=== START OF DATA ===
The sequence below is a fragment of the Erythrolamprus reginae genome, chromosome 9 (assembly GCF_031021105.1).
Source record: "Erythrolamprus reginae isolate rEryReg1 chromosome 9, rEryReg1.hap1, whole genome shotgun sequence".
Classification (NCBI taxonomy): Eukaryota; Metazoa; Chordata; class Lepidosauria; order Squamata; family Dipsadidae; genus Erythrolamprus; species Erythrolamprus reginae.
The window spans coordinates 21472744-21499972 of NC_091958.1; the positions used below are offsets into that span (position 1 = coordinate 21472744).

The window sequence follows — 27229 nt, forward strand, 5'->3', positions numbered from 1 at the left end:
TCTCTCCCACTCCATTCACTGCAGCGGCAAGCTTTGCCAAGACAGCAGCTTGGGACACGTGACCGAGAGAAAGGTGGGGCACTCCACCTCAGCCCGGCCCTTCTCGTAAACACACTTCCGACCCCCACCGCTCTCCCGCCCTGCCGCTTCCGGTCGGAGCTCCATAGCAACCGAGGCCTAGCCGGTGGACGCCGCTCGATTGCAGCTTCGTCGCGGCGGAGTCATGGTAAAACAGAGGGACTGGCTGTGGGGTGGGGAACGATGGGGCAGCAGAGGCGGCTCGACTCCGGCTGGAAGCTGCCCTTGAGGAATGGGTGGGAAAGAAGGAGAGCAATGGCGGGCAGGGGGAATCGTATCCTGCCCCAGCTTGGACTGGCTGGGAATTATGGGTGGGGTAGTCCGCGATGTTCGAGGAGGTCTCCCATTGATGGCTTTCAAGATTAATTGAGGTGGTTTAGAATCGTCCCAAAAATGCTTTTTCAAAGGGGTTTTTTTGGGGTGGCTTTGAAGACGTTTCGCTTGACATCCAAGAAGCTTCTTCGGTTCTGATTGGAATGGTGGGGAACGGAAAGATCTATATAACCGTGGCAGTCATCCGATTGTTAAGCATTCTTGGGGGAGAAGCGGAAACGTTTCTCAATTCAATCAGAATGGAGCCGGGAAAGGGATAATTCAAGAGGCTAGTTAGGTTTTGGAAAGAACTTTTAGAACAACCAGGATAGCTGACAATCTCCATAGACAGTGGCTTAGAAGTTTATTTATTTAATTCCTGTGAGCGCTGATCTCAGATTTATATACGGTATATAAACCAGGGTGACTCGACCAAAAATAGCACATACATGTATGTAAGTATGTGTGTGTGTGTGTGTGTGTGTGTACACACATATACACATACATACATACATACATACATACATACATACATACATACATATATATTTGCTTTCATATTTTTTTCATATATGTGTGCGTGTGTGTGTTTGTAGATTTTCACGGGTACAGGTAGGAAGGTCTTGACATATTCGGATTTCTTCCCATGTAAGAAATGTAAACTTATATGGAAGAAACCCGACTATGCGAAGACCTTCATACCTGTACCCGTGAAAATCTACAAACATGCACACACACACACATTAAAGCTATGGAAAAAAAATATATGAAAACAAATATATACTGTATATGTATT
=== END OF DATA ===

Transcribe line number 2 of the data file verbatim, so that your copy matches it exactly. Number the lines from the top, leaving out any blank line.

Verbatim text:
Source record: "Erythrolamprus reginae isolate rEryReg1 chromosome 9, rEryReg1.hap1, whole genome shotgun sequence".